CI/CD Success for Vue Developers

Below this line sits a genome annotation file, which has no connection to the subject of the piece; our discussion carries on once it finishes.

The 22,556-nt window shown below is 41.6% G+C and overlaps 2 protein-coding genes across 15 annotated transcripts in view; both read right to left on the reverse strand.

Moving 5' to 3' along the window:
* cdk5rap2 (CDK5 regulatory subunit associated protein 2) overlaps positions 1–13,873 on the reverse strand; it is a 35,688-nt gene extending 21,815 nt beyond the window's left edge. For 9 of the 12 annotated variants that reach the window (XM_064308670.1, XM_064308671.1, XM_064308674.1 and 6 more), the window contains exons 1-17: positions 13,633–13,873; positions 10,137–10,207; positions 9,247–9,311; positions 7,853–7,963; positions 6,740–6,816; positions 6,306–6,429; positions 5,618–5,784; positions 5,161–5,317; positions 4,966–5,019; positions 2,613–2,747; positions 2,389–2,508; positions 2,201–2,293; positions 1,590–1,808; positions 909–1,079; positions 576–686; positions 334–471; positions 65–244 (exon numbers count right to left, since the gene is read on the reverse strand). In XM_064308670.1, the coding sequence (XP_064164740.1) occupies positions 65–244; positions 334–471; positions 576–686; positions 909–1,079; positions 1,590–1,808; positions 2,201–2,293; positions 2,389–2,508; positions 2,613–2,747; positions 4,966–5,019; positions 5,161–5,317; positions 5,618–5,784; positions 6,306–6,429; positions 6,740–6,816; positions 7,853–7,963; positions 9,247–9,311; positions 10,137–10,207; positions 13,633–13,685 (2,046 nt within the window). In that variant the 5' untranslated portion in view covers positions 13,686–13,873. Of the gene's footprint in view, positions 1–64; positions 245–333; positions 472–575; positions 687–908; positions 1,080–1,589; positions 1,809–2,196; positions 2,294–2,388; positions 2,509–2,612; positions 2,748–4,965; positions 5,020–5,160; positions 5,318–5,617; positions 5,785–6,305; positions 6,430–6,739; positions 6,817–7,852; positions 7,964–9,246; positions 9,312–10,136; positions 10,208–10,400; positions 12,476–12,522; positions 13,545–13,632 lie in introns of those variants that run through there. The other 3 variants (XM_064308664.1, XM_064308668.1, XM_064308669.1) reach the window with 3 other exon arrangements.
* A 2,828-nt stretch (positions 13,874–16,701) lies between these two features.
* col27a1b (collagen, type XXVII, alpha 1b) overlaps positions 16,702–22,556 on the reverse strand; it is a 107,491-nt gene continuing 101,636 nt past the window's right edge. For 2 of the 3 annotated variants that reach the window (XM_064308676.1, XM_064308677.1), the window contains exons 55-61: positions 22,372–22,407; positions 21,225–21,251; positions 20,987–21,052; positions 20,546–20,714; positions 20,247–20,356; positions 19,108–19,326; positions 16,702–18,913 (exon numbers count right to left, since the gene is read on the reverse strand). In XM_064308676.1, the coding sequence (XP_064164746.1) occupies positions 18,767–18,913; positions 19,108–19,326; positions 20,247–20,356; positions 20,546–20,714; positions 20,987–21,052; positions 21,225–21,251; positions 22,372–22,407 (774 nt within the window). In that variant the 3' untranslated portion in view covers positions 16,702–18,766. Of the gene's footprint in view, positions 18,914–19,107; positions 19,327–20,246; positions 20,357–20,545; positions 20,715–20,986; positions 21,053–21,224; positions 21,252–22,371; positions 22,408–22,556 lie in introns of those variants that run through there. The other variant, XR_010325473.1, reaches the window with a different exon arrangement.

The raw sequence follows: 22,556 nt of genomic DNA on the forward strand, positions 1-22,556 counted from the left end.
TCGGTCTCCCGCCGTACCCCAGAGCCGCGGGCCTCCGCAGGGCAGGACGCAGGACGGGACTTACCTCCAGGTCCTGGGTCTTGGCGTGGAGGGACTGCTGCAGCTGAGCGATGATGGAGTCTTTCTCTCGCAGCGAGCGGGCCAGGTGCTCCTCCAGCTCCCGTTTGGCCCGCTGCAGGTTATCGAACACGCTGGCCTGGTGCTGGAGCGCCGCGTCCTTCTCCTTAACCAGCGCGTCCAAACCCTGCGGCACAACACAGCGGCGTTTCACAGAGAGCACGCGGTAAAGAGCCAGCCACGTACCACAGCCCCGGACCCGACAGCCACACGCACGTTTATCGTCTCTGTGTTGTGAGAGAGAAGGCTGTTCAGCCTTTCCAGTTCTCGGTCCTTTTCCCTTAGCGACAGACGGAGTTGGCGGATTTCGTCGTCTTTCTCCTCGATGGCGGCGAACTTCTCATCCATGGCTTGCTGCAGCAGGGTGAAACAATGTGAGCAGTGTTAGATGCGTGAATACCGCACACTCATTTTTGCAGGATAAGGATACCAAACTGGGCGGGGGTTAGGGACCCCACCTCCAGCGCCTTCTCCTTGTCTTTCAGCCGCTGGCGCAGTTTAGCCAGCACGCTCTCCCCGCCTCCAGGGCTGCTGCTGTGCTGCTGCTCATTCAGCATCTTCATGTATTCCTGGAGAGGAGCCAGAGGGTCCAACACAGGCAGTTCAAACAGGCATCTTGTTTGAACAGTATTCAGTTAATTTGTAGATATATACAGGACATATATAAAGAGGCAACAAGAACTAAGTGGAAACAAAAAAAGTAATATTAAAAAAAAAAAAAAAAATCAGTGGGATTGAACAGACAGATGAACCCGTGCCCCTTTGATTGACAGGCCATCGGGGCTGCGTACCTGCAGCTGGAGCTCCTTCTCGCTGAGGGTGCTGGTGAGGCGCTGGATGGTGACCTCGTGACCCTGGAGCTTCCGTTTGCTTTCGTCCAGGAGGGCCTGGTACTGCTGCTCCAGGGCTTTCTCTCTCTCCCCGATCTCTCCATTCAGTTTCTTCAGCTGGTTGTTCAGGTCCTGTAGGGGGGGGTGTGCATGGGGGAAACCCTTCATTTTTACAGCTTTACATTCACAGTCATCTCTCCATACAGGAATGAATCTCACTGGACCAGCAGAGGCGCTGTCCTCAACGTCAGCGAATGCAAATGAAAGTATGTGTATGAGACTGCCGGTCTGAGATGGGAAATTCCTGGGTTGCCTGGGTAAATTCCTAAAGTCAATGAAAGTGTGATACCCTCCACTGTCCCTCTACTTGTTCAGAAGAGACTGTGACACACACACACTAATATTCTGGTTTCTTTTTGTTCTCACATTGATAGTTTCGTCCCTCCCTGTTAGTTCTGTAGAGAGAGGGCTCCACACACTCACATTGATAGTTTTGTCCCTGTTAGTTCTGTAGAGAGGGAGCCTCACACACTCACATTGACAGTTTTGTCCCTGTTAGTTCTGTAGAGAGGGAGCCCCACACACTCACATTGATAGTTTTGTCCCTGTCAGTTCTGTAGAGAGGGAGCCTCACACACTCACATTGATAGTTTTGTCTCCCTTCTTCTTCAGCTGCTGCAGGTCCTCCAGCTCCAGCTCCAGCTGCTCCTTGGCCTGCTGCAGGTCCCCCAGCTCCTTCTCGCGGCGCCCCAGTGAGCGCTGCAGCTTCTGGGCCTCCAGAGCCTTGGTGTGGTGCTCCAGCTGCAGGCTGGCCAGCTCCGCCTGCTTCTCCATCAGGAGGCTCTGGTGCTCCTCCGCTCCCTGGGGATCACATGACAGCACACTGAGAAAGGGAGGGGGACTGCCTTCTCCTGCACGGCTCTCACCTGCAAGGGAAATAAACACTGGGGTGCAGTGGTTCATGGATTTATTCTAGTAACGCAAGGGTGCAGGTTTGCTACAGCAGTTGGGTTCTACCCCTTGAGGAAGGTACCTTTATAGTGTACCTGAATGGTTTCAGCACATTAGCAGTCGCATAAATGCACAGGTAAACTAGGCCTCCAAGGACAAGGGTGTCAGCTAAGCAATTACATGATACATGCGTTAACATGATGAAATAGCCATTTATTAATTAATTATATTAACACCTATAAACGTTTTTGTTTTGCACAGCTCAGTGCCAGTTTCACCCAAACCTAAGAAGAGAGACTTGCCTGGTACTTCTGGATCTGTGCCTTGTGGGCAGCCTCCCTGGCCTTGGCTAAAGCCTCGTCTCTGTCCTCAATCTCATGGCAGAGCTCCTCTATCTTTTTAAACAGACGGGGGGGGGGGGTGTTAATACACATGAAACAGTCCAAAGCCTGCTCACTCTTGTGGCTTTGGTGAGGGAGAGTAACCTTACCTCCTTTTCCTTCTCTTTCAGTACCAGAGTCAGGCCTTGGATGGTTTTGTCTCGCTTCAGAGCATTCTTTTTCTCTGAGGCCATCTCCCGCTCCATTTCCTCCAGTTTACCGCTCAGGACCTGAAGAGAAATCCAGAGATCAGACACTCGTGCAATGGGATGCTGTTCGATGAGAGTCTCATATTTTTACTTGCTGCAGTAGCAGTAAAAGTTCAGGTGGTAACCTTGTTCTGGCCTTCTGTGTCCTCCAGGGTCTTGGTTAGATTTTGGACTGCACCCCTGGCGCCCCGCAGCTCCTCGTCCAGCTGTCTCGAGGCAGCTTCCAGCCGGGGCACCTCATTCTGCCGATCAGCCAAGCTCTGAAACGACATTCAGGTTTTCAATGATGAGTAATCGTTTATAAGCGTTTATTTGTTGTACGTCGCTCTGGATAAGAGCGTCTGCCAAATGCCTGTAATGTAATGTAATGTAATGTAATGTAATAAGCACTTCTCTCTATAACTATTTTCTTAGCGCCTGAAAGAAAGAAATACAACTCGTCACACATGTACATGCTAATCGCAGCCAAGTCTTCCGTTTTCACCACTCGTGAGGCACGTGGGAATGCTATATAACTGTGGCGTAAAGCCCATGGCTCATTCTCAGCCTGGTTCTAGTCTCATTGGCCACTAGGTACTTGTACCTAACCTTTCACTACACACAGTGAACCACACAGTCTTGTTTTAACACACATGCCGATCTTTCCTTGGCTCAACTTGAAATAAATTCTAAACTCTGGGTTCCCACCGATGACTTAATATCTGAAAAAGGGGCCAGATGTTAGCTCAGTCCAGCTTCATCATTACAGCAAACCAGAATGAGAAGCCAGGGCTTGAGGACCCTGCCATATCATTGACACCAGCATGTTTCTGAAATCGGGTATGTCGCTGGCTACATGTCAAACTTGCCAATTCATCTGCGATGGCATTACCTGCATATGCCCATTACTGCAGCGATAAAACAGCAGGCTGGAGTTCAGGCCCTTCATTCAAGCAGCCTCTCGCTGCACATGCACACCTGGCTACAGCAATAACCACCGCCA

This talk will cover best practices for performance, stability, security, and maintainability of CI/CD pipelines, each supported with practical examples and counterexamples and tailored towards Vue.js developers.